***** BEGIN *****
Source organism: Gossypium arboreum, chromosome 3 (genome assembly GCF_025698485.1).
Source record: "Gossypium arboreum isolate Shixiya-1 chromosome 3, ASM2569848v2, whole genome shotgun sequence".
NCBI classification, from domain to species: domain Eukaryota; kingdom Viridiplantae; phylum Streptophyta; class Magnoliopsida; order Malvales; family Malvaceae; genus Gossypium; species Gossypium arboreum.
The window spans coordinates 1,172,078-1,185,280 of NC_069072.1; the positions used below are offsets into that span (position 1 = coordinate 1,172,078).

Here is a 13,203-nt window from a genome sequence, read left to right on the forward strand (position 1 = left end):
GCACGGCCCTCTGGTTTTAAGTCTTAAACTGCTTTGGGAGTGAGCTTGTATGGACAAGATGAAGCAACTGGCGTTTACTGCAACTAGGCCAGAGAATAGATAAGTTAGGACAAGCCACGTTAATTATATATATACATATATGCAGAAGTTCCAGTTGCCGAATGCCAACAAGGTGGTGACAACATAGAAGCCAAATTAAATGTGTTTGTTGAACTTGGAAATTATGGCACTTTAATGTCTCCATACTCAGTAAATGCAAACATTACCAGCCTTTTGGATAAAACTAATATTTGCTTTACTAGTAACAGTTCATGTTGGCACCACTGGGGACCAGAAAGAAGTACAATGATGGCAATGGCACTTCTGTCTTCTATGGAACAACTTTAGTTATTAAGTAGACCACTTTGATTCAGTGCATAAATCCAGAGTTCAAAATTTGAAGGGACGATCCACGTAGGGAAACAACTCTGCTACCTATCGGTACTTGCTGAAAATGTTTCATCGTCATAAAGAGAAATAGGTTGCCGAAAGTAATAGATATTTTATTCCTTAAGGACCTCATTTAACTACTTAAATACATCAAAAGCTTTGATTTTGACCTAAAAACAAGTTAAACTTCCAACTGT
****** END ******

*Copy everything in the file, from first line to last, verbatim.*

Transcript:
Source organism: Gossypium arboreum, chromosome 3 (genome assembly GCF_025698485.1).
Source record: "Gossypium arboreum isolate Shixiya-1 chromosome 3, ASM2569848v2, whole genome shotgun sequence".
NCBI classification, from domain to species: domain Eukaryota; kingdom Viridiplantae; phylum Streptophyta; class Magnoliopsida; order Malvales; family Malvaceae; genus Gossypium; species Gossypium arboreum.
The window spans coordinates 1,172,078-1,185,280 of NC_069072.1; the positions used below are offsets into that span (position 1 = coordinate 1,172,078).

Here is a 13,203-nt window from a genome sequence, read left to right on the forward strand (position 1 = left end):
GCACGGCCCTCTGGTTTTAAGTCTTAAACTGCTTTGGGAGTGAGCTTGTATGGACAAGATGAAGCAACTGGCGTTTACTGCAACTAGGCCAGAGAATAGATAAGTTAGGACAAGCCACGTTAATTATATATATACATATATGCAGAAGTTCCAGTTGCCGAATGCCAACAAGGTGGTGACAACATAGAAGCCAAATTAAATGTGTTTGTTGAACTTGGAAATTATGGCACTTTAATGTCTCCATACTCAGTAAATGCAAACATTACCAGCCTTTTGGATAAAACTAATATTTGCTTTACTAGTAACAGTTCATGTTGGCACCACTGGGGACCAGAAAGAAGTACAATGATGGCAATGGCACTTCTGTCTTCTATGGAACAACTTTAGTTATTAAGTAGACCACTTTGATTCAGTGCATAAATCCAGAGTTCAAAATTTGAAGGGACGATCCACGTAGGGAAACAACTCTGCTACCTATCGGTACTTGCTGAAAATGTTTCATCGTCATAAAGAGAAATAGGTTGCCGAAAGTAATAGATATTTTATTCCTTAAGGACCTCATTTAACTACTTAAATACATCAAAAGCTTTGATTTTGACCTAAAAACAAGTTAAACTTCCAACTGT